A firm employs workers to obtain costly unverifiable information - for example, categorizing the content of images. Workers are monitored by comparing their messages. The optimal contract under limited liability exhibits three key features: (i) the monitoring technology depends crucially on the commitment power of the firm - virtual monitoring, or monitoring with arbitrarily small probability, is optimal when the firm can commit to truthfully reveal messages from other workers, while monitoring with strictly positive probability is optimal when the firm can hide messages (partial commitment), (ii) bundling multiple tasks reduces worker rents and monitoring inefficiencies; and (iii) the optimal contract is approximately efficient under full but not partial commitment. We conclude with an application to crowdsourcing platforms, and characterize the optimal contract for tasks found on these platforms. Download Paper
This paper considers the problem of forecasting a collection of short time series using cross sectional information in panel data. We construct point predictors using Tweedie's formula for the posterior mean of heterogeneous coefficients under a correlated random effects distribution. This formula utilizes cross-sectional information to transform the unit-specific (quasi) maximum likelihood estimator into an approximation of the posterior mean under a prior distribution that equals the population distribution of the random coefficients. We show that the risk of a predictor based on a non-parametric estimate of the Tweedie correction is asymptotically equivalent to the risk of a predictor that treats the correlated-random-effects distribution as known (ratio-optimality). Our empirical Bayes predictor performs well compared to various competitors in a Monte Carlo study. In an empirical application we use the predictor to forecast revenues for a large panel of bank holding companies and compare forecasts that condition on actual and severely adverse macroeconomic conditions. Download Paper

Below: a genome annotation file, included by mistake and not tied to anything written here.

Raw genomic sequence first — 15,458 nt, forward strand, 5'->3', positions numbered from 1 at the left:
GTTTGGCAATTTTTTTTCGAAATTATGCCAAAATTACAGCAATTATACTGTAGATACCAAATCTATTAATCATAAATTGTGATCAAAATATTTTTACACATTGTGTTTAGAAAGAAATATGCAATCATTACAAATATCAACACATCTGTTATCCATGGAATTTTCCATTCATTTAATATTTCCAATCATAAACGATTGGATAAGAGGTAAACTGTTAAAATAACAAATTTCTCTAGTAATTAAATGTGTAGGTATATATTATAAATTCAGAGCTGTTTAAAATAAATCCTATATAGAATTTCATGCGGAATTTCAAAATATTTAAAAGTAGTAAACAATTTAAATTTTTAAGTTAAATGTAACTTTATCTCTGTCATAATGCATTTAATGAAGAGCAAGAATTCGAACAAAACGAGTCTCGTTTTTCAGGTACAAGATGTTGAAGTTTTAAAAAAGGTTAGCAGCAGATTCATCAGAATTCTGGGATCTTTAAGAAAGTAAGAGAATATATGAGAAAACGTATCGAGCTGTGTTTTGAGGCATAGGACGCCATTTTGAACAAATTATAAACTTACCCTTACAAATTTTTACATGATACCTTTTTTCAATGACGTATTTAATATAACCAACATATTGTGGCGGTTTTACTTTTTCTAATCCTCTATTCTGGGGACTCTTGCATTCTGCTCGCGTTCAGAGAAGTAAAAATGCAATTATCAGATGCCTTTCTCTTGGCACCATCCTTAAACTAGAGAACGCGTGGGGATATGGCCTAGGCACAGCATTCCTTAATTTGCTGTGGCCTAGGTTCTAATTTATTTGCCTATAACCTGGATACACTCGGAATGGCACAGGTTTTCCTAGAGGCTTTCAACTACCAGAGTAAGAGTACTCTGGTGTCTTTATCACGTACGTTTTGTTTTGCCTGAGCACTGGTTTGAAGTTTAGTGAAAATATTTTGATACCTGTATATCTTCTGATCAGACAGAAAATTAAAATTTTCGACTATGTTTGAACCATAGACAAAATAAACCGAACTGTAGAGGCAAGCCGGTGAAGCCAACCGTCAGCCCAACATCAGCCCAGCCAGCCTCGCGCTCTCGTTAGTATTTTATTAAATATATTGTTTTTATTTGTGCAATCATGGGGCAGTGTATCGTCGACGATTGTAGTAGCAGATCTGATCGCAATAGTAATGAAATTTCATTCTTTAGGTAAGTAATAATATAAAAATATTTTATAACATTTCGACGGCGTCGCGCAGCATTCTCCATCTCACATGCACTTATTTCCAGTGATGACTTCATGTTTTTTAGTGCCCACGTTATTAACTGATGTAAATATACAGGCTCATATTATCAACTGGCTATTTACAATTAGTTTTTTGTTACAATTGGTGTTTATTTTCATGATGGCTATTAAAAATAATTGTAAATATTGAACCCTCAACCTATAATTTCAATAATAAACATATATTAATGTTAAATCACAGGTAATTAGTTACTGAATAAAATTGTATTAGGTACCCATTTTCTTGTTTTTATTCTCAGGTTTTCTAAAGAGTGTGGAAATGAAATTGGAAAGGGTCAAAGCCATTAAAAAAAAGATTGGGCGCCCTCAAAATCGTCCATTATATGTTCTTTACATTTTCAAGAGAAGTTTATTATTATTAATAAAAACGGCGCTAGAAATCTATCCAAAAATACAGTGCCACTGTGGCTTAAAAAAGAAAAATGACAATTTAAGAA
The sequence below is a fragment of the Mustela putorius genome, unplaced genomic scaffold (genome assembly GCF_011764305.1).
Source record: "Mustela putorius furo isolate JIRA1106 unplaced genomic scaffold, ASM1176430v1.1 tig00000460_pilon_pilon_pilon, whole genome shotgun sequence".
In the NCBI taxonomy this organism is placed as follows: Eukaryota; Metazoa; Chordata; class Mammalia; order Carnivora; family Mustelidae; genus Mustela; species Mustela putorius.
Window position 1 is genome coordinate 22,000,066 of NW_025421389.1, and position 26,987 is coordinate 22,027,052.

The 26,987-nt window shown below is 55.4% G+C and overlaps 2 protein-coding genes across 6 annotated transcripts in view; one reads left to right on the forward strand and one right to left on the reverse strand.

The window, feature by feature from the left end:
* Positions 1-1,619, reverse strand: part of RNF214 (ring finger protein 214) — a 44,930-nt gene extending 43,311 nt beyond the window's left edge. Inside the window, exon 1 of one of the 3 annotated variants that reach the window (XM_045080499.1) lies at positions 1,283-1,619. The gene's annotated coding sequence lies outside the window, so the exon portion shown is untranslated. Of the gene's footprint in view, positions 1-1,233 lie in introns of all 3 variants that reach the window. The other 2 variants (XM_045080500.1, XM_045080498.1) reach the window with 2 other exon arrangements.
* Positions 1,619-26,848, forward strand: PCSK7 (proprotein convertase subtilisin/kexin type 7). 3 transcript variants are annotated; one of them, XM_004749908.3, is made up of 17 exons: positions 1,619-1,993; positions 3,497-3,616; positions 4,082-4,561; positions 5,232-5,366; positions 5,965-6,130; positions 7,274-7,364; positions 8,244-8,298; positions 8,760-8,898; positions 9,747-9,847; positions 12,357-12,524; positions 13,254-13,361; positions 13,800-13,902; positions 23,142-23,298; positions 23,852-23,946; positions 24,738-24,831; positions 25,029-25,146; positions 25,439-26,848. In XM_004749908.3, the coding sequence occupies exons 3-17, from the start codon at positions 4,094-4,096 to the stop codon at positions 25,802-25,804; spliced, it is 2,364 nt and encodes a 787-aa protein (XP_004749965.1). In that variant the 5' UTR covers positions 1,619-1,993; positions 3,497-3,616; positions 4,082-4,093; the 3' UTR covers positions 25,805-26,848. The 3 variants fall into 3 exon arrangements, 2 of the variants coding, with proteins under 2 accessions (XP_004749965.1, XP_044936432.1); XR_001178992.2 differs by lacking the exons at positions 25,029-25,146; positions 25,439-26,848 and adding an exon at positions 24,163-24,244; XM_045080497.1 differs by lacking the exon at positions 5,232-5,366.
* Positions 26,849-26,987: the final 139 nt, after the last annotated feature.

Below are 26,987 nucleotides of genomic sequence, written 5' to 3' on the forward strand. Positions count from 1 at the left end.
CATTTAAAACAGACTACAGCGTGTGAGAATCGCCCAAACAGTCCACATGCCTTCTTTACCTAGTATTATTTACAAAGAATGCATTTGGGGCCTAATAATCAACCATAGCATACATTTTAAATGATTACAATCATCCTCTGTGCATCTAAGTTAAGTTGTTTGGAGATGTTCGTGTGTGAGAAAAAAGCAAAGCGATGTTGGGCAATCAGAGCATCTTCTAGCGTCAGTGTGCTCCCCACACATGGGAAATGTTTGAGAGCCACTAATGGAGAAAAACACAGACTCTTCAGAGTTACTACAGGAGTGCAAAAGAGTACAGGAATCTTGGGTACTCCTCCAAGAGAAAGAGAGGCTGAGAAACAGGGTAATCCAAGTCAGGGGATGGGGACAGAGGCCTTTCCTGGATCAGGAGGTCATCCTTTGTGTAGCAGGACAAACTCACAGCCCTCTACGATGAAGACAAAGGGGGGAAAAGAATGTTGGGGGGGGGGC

Using data from the Employment Opportunity Pilot Project, we examine the relationship between the starting wage paid to the worker filling a vacancy, the number of applications attracted by the vacancy, the number of candidates interviewed for the vacancy, and the duration of the vacancy. We find that the wage is positively related to the duration of a vacancy and negatively related to the number of applications and interviews per week. We show that these surprising findings are consistent with a view of the labor market in which firms post wages and workers direct their search based on these wages if workers and jobs are heterogeneous and the interaction between worker’s type and job’s type in production satisfies some rather natural assumptions. Download Paper